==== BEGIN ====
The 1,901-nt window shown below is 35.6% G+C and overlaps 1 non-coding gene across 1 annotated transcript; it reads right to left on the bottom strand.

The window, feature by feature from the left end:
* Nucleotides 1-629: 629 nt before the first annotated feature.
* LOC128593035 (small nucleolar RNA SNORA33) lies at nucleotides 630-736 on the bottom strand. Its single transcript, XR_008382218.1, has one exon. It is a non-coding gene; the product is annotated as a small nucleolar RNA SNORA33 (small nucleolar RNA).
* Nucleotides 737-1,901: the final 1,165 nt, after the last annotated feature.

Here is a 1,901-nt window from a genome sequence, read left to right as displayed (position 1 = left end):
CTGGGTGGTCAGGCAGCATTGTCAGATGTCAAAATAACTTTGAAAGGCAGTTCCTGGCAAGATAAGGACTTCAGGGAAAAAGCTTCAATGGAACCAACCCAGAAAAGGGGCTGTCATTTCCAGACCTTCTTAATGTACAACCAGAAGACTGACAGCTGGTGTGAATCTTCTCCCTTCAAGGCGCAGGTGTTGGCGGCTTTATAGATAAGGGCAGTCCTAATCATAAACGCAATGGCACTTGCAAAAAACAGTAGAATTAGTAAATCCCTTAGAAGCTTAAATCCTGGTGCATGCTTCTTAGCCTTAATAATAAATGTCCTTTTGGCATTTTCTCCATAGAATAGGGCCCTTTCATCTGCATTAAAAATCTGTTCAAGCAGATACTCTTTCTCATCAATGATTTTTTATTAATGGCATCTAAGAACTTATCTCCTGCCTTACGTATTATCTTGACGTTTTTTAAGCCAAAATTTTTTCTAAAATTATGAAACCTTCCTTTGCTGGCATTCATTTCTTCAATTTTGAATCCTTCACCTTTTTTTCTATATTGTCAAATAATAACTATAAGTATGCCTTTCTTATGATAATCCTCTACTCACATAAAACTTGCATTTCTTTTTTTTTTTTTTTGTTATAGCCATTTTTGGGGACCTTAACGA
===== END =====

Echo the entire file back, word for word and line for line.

The 1,901-nt window shown below is 35.6% G+C and overlaps 1 non-coding gene across 1 annotated transcript; it reads right to left on the bottom strand.

The window, feature by feature from the left end:
* Nucleotides 1-629: 629 nt before the first annotated feature.
* LOC128593035 (small nucleolar RNA SNORA33) lies at nucleotides 630-736 on the bottom strand. Its single transcript, XR_008382218.1, has one exon. It is a non-coding gene; the product is annotated as a small nucleolar RNA SNORA33 (small nucleolar RNA).
* Nucleotides 737-1,901: the final 1,165 nt, after the last annotated feature.

Here is a 1,901-nt window from a genome sequence, read left to right as displayed (position 1 = left end):
CTGGGTGGTCAGGCAGCATTGTCAGATGTCAAAATAACTTTGAAAGGCAGTTCCTGGCAAGATAAGGACTTCAGGGAAAAAGCTTCAATGGAACCAACCCAGAAAAGGGGCTGTCATTTCCAGACCTTCTTAATGTACAACCAGAAGACTGACAGCTGGTGTGAATCTTCTCCCTTCAAGGCGCAGGTGTTGGCGGCTTTATAGATAAGGGCAGTCCTAATCATAAACGCAATGGCACTTGCAAAAAACAGTAGAATTAGTAAATCCCTTAGAAGCTTAAATCCTGGTGCATGCTTCTTAGCCTTAATAATAAATGTCCTTTTGGCATTTTCTCCATAGAATAGGGCCCTTTCATCTGCATTAAAAATCTGTTCAAGCAGATACTCTTTCTCATCAATGATTTTTTATTAATGGCATCTAAGAACTTATCTCCTGCCTTACGTATTATCTTGACGTTTTTTAAGCCAAAATTTTTTCTAAAATTATGAAACCTTCCTTTGCTGGCATTCATTTCTTCAATTTTGAATCCTTCACCTTTTTTTCTATATTGTCAAATAATAACTATAAGTATGCCTTTCTTATGATAATCCTCTACTCACATAAAACTTGCATTTCTTTTTTTTTTTTTTTGTTATAGCCATTTTTGGGGACCTTAACGA